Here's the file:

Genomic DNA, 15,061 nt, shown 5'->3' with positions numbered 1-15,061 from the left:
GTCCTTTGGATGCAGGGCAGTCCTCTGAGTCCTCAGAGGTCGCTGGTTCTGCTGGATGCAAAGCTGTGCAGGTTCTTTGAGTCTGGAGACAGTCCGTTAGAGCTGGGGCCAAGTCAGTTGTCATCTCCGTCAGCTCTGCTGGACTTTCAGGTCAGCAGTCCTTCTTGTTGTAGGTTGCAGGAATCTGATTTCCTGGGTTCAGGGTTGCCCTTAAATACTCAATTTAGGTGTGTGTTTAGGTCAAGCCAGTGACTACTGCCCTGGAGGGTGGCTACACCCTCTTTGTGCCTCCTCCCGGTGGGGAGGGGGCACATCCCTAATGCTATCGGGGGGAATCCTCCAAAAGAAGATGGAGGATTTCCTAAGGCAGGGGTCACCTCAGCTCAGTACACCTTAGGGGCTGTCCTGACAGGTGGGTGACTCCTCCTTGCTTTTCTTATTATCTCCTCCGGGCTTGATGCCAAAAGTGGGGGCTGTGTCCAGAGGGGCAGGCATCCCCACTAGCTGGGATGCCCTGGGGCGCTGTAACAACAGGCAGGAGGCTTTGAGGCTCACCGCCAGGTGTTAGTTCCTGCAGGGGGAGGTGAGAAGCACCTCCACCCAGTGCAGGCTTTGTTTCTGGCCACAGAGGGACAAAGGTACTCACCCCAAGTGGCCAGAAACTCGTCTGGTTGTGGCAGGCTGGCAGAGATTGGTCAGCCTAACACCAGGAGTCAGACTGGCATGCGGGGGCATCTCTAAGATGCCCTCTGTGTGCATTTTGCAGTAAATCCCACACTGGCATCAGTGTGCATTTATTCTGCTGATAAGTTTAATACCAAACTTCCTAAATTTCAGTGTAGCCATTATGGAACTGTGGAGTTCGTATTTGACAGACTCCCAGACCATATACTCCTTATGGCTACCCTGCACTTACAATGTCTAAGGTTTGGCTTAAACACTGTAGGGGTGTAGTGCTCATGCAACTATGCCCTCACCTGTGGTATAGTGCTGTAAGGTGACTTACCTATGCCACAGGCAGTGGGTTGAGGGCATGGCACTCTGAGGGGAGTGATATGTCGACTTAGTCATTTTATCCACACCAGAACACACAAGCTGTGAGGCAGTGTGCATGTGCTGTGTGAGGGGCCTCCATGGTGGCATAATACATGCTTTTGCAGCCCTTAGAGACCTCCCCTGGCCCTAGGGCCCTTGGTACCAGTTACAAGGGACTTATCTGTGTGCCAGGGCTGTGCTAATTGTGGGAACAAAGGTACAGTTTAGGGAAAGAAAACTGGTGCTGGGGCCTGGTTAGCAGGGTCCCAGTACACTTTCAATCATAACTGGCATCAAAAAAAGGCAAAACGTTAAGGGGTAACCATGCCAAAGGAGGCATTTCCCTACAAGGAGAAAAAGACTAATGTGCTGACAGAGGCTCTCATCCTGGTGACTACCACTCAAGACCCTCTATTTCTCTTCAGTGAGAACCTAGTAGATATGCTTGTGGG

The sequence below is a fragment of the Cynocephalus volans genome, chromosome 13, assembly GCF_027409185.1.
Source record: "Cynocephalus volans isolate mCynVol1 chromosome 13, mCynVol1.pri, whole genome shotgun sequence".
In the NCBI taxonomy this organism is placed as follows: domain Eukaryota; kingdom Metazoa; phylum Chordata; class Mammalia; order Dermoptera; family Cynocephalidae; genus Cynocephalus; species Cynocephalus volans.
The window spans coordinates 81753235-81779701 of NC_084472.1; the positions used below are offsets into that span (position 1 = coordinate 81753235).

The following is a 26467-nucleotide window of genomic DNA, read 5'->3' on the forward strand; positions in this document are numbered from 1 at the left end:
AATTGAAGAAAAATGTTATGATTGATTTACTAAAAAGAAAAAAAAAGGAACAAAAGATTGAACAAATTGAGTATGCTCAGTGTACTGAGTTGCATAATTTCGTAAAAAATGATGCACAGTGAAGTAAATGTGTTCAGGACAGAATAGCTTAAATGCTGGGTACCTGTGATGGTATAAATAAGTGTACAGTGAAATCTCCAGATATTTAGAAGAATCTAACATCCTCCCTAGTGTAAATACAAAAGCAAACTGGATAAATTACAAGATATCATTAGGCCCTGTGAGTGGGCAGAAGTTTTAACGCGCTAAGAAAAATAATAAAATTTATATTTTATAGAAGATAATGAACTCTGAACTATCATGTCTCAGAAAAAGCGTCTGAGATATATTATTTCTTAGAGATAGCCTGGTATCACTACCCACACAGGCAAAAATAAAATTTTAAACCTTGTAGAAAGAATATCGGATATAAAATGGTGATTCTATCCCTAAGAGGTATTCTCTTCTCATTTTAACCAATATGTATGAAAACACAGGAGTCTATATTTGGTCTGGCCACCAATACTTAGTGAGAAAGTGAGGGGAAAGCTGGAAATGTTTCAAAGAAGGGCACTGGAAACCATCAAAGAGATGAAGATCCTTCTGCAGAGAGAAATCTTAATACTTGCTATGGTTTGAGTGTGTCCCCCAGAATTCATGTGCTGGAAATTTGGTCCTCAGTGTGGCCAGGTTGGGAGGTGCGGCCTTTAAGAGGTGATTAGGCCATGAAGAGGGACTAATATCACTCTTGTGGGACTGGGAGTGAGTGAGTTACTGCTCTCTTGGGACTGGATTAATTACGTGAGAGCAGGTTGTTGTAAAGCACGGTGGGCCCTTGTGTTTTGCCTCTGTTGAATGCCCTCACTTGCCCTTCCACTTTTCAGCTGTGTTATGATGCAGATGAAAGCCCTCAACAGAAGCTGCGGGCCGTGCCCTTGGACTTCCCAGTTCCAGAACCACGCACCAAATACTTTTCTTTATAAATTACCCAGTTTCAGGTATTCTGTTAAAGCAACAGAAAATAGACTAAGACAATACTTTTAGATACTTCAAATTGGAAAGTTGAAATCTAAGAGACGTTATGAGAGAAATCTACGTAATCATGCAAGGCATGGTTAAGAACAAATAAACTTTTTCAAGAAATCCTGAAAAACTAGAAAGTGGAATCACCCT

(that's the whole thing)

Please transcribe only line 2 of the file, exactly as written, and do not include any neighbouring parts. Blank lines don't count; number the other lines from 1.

GTCCTTTGGATGCAGGGCAGTCCTCTGAGTCCTCAGAGGTCGCTGGTTCTGCTGGATGCAAAGCTGTGCAGGTTCTTTGAGTCTGGAGACAGTCCGTTAGAGCTGGGGCCAAGTCAGTTGTCATCTCCGTCAGCTCTGCTGGACTTTCAGGTCAGCAGTCCTTCTTGTTGTAGGTTGCAGGAATCTGATTTCCTGGGTTCAGGGTTGCCCTTAAATACTCAATTTAGGTGTGTGTTTAGGTCAAGCCAGTGACTACTGCCCTGGAGGGTGGCTACACCCTCTTTGTGCCTCCTCCCGGTGGGGAGGGGGCACATCCCTAATGCTATCGGGGGGAATCCTCCAAAAGAAGATGGAGGATTTCCTAAGGCAGGGGTCACCTCAGCTCAGTACACCTTAGGGGCTGTCCTGACAGGTGGGTGACTCCTCCTTGCTTTTCTTATTATCTCCTCCGGGCTTGATGCCAAAAGTGGGGGCTGTGTCCAGAGGGGCAGGCATCCCCACTAGCTGGGATGCCCTGGGGCGCTGTAACAACAGGCAGGAGGCTTTGAGGCTCACCGCCAGGTGTTAGTTCCTGCAGGGGGAGGTGAGAAGCACCTCCACCCAGTGCAGGCTTTGTTTCTGGCCACAGAGGGACAAAGGTACTCACCCCAAGTGGCCAGAAACTCGTCTGGTTGTGGCAGGCTGGCAGAGATTGGTCAGCCTAACACCAGGAGTCAGACTGGCATGCGGGGGCATCTCTAAGATGCCCTCTGTGTGCATTTTGCAGTAAATCCCACACTGGCATCAGTGTGCATTTATTCTGCTGATAAGTTTAATACCAAACTTCCTAAATTTCAGTGTAGCCATTATGGAACTGTGGAGTTCGTATTTGACAGACTCCCAGACCATATACTCCTTATGGCTACCCTGCACTTACAATGTCTAAGGTTTGGCTTAAACACTGTAGGGGTGTAGTGCTCATGCAACTATGCCCTCACCTGTGGTATAGTGCTGTAAGGTGACTTACCTATGCCACAGGCAGTGGGTTGAGGGCATGGCACTCTGAGGGGAGTGATATGTCGACTTAGTCATTTTATCCACACCAGAACACACAAGCTGTGAGGCAGTGTGCATGTGCTGTGTGAGGGGCCTCCATGGTGGCATAATACATGCTTTTGCAGCCCTTAGAGACCTCCCCTGGCCCTAGGGCCCTTGGTACCAGTTACAAGGGACTTATCTGTGTGCCAGGGCTGTGCTAATTGTGGGAACAAAGGTACAGTTTAGGGAAAGAAAACTGGTGCTGGGGCCTGGTTAGCAGGGTCCCAGTACACTTTCAATCATAACTGGCATCAAAAAAAGGCAAAACGTTAAGGGGTAACCATGCCAAAGGAGGCATTTCCCTACAAGGAGAAAAAGACTAATGTGCTGACAGAGGCTCTCATCCTGGTGACTACCACTCAAGACCCTCTATTTCTCTTCAGTGAGAACCTAGTAGATATGCTTGTGGG